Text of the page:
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An examination of rating agencies' actions around the investment-grade boundary

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  • Richard Johnson

Abstract

Data on credit ratings by the agencies with the legal status of Nationally-Recognized Statistical Rating Organizations (NRSROs) show some tendency for one-day downgrades that start from the lowest investment grade, BBB-, to travel more grades than those from neighboring grades. This would be consistent with the lower threshold of the NRSROs' grade BBB- being at a substantial default probability, but also could occur simply because downgrades to junk severely impair some firms' operations. A comparison of data from a non-NRSRO agency and an NRSRO shows that the latter's regrades from BBB- moved in the direction of the non-NRSRO's earlier ratings. This suggests the non-NRSRO defines its grade BBB- more narrowly than the NRSRO.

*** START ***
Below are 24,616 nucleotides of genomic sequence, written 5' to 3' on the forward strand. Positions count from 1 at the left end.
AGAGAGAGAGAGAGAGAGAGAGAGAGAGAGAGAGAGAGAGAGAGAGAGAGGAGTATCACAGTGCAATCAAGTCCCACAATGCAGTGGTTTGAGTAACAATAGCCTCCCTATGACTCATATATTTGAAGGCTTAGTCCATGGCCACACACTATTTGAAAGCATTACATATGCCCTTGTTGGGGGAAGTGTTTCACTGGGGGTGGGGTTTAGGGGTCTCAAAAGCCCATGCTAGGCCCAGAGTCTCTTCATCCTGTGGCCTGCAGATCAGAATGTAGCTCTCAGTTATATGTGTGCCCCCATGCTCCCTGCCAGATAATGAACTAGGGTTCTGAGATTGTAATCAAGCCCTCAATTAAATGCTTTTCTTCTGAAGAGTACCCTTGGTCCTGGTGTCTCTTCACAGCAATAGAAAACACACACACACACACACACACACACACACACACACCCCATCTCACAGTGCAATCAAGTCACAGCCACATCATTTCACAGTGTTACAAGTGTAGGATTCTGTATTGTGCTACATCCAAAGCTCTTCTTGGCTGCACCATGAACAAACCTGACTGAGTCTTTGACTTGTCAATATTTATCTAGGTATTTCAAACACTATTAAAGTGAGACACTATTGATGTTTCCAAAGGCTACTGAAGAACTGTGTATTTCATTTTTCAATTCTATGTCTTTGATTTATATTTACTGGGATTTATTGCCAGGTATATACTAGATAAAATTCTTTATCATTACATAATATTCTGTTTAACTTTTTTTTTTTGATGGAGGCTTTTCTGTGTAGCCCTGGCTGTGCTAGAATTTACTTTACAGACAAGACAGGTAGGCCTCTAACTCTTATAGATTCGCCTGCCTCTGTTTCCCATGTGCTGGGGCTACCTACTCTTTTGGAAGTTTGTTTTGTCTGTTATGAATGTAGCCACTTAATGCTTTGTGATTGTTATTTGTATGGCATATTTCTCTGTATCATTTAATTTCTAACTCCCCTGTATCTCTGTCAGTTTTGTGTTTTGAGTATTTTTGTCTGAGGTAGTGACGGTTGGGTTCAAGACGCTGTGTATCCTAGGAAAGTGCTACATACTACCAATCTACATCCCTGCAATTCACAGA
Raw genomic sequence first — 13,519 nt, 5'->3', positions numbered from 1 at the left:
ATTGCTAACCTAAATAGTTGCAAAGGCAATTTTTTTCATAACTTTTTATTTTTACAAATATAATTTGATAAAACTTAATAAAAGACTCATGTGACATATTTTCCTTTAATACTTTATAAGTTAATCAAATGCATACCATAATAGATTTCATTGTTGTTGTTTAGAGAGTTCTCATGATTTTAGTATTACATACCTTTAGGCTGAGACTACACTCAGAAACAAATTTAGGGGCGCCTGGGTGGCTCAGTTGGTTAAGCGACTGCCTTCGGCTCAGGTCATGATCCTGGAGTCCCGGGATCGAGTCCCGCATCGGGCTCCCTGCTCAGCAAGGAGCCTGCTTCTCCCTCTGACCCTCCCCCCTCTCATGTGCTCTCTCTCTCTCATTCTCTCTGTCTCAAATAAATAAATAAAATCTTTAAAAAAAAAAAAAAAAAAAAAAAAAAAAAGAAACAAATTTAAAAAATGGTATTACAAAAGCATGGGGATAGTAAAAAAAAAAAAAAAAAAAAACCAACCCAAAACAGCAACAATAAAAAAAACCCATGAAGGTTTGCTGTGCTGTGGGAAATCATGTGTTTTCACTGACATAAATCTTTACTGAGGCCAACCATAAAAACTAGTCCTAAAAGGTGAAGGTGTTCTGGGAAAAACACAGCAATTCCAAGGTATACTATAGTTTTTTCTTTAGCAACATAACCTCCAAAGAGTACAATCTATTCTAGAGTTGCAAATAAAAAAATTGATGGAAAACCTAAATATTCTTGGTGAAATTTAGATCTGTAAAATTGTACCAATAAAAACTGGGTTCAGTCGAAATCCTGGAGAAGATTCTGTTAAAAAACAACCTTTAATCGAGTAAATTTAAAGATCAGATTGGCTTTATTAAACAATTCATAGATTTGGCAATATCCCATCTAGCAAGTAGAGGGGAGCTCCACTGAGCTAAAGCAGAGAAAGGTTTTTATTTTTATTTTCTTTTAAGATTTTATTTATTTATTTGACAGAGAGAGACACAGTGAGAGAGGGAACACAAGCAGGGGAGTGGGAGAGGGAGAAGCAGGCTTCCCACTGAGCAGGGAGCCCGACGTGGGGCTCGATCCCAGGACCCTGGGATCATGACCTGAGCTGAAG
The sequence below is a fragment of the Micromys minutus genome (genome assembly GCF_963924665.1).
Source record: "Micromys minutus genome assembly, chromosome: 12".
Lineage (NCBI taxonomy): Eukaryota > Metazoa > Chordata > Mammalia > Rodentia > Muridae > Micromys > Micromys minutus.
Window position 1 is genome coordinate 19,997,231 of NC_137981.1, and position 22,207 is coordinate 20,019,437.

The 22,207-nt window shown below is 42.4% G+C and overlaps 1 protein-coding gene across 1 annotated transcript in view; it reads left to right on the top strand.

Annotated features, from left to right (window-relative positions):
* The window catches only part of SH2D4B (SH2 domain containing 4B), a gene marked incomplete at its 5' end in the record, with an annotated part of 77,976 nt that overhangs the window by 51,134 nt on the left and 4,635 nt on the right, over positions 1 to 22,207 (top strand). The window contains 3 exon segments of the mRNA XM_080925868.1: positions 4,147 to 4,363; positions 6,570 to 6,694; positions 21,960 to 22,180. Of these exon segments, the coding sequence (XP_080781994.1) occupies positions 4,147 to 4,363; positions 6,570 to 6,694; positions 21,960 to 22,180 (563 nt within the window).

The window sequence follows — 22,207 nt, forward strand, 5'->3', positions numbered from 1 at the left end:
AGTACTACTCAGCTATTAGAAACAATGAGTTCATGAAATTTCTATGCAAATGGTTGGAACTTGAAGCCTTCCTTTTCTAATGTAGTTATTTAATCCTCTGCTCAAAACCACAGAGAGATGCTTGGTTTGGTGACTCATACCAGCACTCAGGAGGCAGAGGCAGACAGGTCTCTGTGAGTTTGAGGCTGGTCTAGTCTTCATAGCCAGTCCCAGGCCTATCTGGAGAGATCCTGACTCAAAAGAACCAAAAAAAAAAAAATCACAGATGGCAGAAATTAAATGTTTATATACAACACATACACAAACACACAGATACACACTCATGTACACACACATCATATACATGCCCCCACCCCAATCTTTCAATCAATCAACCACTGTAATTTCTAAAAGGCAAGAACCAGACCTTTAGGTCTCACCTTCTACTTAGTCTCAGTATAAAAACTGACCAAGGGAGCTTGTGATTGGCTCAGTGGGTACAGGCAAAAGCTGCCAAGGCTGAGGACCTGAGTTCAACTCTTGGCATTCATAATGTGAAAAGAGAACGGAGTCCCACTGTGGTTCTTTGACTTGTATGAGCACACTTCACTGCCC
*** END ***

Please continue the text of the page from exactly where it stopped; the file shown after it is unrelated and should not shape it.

Suggested Citation

  • Richard Johnson, 2003. "An examination of rating agencies' actions around the investment-grade boundary," Research Working Paper RWP 03-01, Federal Reserve Bank of Kansas City.
  • Handle: RePEc:fip:fedkrw:rwp03-01
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    Cited by:

    1. Gonzalez, F. & Haas, F. & Johannes, R. & Persson, M. & Toledo, L. & Violi, R. & Zins, C. & Wieland, M., 2004. "Market dynamics associated with credit ratings: a literature review," Financial Stability Review, Banque de France, issue 4, pages 53-76, June.
    2. Ponce, Jorge, 2012. "The quality of credit ratings: A two-sided market perspective," Economic Systems, Elsevier, vol. 36(2), pages 294-306.
    3. Eleimon Gonis & Peter Taylor, 2009. "Changing credit rating standards in the UK: empirical evidence from 1999 to 2004," Applied Financial Economics, Taylor & Francis Journals, vol. 19(3), pages 213-225.

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